If I start listing cast members who do great jobs, my list will either be too long, or I’ll forget someone. So I’ll just mention a few. Heartthrob Justin Theroux is the main character, and he’s a tormented individual. It’s not an easy part, and I suppose people who don’t like the show might take out their feelings on Theroux. But I think he’s very good. Carrie Coon seems like a peripheral character at first, but she grows in importance, and the sixth episode is largely about her. She has an everywoman face … well, it’s a very pretty face, so she’s a very pretty everywoman, but you feel like you might see her on the street. And as we spend more time with her, and we like her, she seems “real”, so when Coon starts to deliver on the depth of her character, it’s quite impressive. Finally, Amy Brenneman is a revelation, which is an odd thing to say for someone who is 50 years old … you’d think we would have discovered her a long time ago. And, of course, we have … she has five Emmy nominations, two when I first noticed her 20 years ago in the first seasons of NYPD Blue. But I haven’t kept up with her career, and I guess I just forgot about her, thinking of her as one of those good-looking actors that Hollywood cranks out like candy. Her character is a member of the Guilty Remnant, who don’t talk … they write everything down on paper. This means that, outside of a flashback episode that shows people the day before the “event”, Brenneman has to show us what she is thinking and feeling solely through the looks on her face. It’s not exactly a ravaged face … if anything, she’s better looking than ever … but there’s an untouched quality, she never appears to be wearing makeup, and that look says volumes about how much she has struggled. At those times when everything inside her wants to speak, to tell what is burning inside of her, Brenneman has to rely solely on facial expressions. And we always know what she is thinking. It’s a masterful performance.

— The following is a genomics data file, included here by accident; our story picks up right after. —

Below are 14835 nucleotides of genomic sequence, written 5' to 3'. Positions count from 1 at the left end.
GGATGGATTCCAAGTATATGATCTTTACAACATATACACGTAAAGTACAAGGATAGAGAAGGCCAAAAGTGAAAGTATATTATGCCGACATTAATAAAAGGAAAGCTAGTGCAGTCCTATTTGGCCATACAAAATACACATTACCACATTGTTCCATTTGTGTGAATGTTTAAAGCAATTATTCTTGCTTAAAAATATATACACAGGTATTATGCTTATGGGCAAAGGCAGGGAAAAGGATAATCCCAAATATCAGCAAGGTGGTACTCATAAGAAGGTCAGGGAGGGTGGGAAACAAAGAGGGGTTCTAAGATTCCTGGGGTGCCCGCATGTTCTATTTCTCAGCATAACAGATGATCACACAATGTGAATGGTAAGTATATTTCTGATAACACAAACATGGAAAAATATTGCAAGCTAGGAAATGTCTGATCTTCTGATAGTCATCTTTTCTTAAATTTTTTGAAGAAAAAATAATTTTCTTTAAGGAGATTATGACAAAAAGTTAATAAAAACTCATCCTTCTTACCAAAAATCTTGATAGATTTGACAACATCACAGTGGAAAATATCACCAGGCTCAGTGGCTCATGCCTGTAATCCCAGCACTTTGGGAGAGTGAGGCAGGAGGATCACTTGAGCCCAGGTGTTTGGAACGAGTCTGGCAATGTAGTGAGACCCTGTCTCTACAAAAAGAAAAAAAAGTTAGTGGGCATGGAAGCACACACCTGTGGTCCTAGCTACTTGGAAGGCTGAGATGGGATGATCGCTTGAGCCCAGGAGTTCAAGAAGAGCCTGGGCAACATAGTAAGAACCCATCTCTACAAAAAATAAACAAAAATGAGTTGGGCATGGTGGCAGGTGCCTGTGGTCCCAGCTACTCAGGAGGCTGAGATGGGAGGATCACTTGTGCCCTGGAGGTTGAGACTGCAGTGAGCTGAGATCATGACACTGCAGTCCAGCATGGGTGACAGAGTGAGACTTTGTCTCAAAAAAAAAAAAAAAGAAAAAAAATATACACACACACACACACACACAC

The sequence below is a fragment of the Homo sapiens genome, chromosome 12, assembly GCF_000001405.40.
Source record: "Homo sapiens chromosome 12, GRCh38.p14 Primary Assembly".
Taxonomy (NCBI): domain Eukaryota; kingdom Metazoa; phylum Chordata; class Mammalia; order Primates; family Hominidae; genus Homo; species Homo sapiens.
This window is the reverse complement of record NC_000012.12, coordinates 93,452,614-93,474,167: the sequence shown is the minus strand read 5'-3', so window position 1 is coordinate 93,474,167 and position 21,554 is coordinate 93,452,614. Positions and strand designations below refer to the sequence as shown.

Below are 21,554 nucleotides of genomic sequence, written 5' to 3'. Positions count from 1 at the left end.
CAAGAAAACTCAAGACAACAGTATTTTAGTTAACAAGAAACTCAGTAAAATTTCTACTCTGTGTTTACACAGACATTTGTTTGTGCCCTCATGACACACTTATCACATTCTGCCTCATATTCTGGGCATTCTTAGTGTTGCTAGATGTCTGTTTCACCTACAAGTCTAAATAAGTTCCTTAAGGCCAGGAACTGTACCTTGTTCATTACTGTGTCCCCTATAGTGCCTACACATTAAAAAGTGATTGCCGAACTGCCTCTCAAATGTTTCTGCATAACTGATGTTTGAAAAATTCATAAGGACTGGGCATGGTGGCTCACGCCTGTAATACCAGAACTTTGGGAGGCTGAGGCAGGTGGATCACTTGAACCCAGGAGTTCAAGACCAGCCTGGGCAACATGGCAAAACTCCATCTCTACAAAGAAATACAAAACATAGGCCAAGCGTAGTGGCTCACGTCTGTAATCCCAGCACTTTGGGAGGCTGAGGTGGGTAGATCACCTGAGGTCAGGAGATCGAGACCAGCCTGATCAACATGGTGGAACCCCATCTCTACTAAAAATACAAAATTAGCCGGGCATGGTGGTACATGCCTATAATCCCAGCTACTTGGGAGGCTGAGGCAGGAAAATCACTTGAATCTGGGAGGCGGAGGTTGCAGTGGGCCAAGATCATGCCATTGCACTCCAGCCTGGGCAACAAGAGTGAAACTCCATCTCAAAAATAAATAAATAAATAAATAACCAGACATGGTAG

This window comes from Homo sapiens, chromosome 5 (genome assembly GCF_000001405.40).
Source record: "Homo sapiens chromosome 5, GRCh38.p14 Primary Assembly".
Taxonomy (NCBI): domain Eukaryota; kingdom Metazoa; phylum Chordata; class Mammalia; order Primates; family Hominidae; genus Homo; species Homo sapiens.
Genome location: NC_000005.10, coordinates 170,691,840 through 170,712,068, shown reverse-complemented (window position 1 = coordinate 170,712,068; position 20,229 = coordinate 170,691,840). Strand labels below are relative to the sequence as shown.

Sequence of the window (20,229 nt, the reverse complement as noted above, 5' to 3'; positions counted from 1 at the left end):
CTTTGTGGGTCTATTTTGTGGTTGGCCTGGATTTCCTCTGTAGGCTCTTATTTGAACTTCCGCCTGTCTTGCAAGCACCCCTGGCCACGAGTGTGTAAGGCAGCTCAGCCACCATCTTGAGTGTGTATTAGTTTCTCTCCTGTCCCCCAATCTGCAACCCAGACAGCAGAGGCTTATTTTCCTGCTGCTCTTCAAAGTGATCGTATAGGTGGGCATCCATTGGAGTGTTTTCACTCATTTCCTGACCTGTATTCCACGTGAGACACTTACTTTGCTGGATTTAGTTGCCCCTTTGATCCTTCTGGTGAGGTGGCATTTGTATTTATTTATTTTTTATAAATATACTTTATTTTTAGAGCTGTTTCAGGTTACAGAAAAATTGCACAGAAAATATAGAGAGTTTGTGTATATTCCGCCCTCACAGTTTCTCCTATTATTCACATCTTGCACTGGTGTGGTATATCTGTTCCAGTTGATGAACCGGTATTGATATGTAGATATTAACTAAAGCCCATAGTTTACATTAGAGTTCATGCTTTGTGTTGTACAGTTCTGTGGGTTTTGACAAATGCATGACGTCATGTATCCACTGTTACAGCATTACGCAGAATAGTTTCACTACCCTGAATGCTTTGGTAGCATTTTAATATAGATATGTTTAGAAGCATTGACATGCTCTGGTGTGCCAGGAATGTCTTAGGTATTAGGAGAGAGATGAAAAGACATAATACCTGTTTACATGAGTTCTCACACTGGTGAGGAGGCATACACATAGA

The last scene of the season may represent hope, or at least, the possibility of hope. Which means Season Two has real potential to be more than a rehash of the first season. But hope must be treated with the same detailed honesty as grief and depression have been. From what we’ve seen so far, that is not something we should worry about. Grade for Season One: A.



I agree with a lot of your points, and really liked the show, enough that its somewhat serious flaws didn't ruin it for me (much of the Holy Wayne nonsense, for instance). I hope in season two they push the foul-mouthed mayor (Amanda Warren) a little more to the centre -- she was great in every scene (and I trust you appreciated her hilarious reference to *The Wire*). I've never seen anything with Amy Brenneman before, but wow, she really is great in this. What was displacing for me (and SPOILER alert here if anyone cares) is that my first glimpse of the show was a few moments from episode 9, which I landed on one night flipping around and which compelled me enough to decide to go back to the start. Anyway, Brenneman's character in episode 9 is obviously quite a bit different from all the other episodes but I of course didn't know that, and didn't know that episode 9 was out-of-sync chronologically. So for at least the first few episodes I couldn't for the life of me figure out how they were going to get to that place in the show. At some point it dawned on me that it must have been a flashback, but the disorientation of it all added to the general disorientation of the entire show. I agree with your comparison to The Rapture. I see a whole lot of Wild Palms in there, too. Some good use of music, too, though I wish they played (i.e., turned) it up at times. A great Patsy Cline moment in episode 1 (a more perfect song is hard to imagine), and a terrific Steely Dan joke in episode 9 (disgusted daughter: "Who chose this music?" Garvey: "Old people.").


And btw (as I mentioned on facebook), I did binge-watch -- entire season in less than a week -- on top of which I'm struggling with a lot of personal shit right now, and -- yeah, I guess its overall despondent mood was a bit hard to take at times but somehow I muddled through. It gave me something to focus on in a really shitty week (I'm not sure focusing on something more uplifting would actually have uplifted me, though... not sure the correlation between these things works that way for me).

Steven Rubio

Agree re: Holy Wayne. I haven't read it, but apparently this season was fairly loyal to the novel, especially the final scene. What interests me is that there is no sequel to the novel, so they'll be flying solo in Season Two. Or flying duo, I guess ... Lindelof and novelist/co-creator Tom Perrotta.